Women Veteran Business Owners: We Want to Hear From You
The number of businesses owned by female veterans in the U.S. more than tripled in a five-year period, but little is known about these enterprises.
For example, what industries are they in, how do they fund their businesses, and what are their barriers to success? A new Dallas Fed survey of DFW female veteran business owners seeks to answer these questions.
Nationwide, businesses owned by female veterans grew from 4 percent of all veteran-owned businesses to more than 15 percent between 2007 and 2012, according to the Census Bureau’s Survey of Business Owners. That translates to 383,000 women veteran-owned businesses.
About 97 percent of those firms are sole proprietorships that made $7.1 billion in revenue over that period. The remaining 3 percent earned over $10.7 billion in revenue and had a total workforce of more than 100,000. However, little else is known about women veteran-owned businesses and their owners. This is where the “Moments that Matter” research project comes into play.
Moments that Matter
Inspired by the belief that the strength of our region’s small businesses is essential for our regional economy to thrive and by our veterans’ service to the country, the Dallas Fed partnered with the Veteran Women’s Enterprise Center (VWEC), an initiative located in southern Dallas, to launch the “Moments that Matter” research project. This project seeks to identify businesses owned by female veterans in Dallas–Fort Worth and learn about the most important moments in the development of these businesses during their creation, growth and expansion.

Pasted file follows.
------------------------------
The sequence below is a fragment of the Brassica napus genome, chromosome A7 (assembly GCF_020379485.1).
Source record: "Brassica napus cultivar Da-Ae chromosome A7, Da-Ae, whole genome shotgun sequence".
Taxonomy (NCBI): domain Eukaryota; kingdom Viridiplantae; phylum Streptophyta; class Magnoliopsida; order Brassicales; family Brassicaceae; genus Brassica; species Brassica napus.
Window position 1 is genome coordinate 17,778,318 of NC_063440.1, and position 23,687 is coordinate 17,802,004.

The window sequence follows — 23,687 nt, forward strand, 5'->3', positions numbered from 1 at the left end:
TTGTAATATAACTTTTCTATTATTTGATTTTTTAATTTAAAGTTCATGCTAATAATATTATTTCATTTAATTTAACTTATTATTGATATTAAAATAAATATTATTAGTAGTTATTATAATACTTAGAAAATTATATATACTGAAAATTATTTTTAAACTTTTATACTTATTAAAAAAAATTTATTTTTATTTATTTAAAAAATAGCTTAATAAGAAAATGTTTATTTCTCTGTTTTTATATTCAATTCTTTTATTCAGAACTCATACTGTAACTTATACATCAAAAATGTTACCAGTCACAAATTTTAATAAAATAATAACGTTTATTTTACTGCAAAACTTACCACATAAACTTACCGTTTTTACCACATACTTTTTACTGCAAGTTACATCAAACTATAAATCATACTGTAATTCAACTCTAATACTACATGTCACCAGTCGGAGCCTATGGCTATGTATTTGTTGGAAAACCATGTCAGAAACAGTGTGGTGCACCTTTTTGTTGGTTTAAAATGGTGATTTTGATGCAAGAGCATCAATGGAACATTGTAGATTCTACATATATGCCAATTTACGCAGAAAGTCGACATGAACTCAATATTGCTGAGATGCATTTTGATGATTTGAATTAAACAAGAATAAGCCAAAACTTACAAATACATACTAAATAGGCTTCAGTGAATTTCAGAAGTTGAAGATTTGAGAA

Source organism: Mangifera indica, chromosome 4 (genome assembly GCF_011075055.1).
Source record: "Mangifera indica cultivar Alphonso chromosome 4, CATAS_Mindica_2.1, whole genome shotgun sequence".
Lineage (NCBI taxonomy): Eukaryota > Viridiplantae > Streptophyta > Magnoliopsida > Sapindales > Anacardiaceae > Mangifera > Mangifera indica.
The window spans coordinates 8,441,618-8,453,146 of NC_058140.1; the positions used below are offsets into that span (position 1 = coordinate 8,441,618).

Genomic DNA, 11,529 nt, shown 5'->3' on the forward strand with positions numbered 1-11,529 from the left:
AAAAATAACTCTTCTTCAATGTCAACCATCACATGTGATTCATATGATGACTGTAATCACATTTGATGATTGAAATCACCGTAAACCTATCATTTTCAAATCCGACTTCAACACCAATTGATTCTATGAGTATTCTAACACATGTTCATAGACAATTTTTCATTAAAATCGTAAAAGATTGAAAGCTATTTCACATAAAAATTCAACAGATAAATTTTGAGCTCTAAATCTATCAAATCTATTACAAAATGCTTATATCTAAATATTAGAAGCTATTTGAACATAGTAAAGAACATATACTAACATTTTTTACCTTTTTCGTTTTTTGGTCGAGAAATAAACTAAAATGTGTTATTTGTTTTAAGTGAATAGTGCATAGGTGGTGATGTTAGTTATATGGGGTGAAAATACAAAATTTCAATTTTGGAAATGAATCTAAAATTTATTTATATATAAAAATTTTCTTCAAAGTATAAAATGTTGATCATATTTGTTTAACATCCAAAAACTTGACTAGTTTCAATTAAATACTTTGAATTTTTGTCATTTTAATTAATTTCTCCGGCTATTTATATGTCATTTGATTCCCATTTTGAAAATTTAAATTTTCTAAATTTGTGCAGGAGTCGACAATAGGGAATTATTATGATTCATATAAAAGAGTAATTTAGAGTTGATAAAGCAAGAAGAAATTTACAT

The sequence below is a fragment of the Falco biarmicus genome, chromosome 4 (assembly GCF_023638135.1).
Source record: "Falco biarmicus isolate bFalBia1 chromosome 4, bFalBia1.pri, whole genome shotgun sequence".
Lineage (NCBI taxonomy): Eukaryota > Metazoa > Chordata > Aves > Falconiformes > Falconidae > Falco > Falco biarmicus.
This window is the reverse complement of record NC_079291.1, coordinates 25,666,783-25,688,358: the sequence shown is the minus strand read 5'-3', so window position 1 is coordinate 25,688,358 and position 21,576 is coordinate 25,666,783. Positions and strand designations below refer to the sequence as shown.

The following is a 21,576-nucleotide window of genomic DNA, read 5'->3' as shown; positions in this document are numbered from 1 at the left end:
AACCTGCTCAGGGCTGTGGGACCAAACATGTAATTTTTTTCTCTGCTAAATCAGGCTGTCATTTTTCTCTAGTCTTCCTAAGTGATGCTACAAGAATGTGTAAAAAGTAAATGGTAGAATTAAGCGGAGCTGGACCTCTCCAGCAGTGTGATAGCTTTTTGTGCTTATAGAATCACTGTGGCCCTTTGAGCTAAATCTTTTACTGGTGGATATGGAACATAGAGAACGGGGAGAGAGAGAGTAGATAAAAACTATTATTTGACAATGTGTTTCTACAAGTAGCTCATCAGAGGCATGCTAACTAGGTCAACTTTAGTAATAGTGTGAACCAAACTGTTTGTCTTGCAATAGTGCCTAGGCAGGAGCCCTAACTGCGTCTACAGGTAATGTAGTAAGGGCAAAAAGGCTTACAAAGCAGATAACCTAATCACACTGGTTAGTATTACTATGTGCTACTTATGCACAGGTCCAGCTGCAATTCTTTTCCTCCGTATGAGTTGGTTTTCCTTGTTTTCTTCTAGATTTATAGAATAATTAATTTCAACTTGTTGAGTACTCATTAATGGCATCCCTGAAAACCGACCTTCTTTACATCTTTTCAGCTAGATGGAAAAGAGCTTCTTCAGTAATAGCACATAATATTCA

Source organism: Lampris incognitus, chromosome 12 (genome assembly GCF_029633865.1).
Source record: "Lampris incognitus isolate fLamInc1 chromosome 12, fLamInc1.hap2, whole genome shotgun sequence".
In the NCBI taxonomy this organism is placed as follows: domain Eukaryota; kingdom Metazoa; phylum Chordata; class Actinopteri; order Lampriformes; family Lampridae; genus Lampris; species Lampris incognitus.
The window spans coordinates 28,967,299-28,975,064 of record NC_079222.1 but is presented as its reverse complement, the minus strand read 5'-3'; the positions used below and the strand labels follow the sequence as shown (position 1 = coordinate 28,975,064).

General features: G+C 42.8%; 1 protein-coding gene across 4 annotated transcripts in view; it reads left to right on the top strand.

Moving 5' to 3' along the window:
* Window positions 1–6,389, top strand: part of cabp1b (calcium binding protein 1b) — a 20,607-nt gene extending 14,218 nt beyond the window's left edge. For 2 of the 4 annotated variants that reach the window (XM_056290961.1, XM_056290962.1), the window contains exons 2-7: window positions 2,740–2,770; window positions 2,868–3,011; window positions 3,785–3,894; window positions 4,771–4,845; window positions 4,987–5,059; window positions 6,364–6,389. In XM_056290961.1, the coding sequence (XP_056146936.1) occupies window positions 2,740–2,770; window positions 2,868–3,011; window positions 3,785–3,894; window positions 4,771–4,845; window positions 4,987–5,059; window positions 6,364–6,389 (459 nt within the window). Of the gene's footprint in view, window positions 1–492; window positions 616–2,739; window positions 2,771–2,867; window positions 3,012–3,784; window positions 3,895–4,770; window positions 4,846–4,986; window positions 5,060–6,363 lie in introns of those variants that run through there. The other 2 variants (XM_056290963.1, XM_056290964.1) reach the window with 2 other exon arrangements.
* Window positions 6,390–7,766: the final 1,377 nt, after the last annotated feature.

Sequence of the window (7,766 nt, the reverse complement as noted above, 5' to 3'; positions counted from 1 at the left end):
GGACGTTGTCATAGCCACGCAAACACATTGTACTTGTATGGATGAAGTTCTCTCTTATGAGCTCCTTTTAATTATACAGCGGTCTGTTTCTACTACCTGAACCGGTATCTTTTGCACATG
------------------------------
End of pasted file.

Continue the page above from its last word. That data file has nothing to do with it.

The Dallas Fed and the VWEC designed an online survey for these business owners. The data will identify potential gaps in services for women-veteran entrepreneurs and their take on the local business climate. It also will help business leaders and policymakers in DFW create a more supportive environment for women veteran-owned businesses.
With more data on women veteran-owned businesses, we can learn more about what industries they tend to choose, how they fund their businesses at the onset and what barriers to success their businesses face. We can also learn more about what business owners found most helpful when starting their businesses, whether it was an informal network of peers or resources from a nonprofit or business association.
Once the data are collected, the Dallas Fed and VWEC will produce a report illustrating the state of businesses owned by female veterans in DFW. For our region, it’s an opportunity to support an overlooked entrepreneurial community and learn how to effectively engage these businesses.
How Can You Help?
Women veteran-owned businesses:
Women veterans are playing a vital part in our economy. They’re workers, they’re consumers—and yes, they’re business owners. As a community, we can help foster a flourishing environment for them over the next decade by shining a light on their experiences today.
Community Development Analyst, Federal Reserve Bank of Dallas
The views expressed are those of the author and should not be attributed to the Federal Reserve Bank of Dallas or the Federal Reserve System.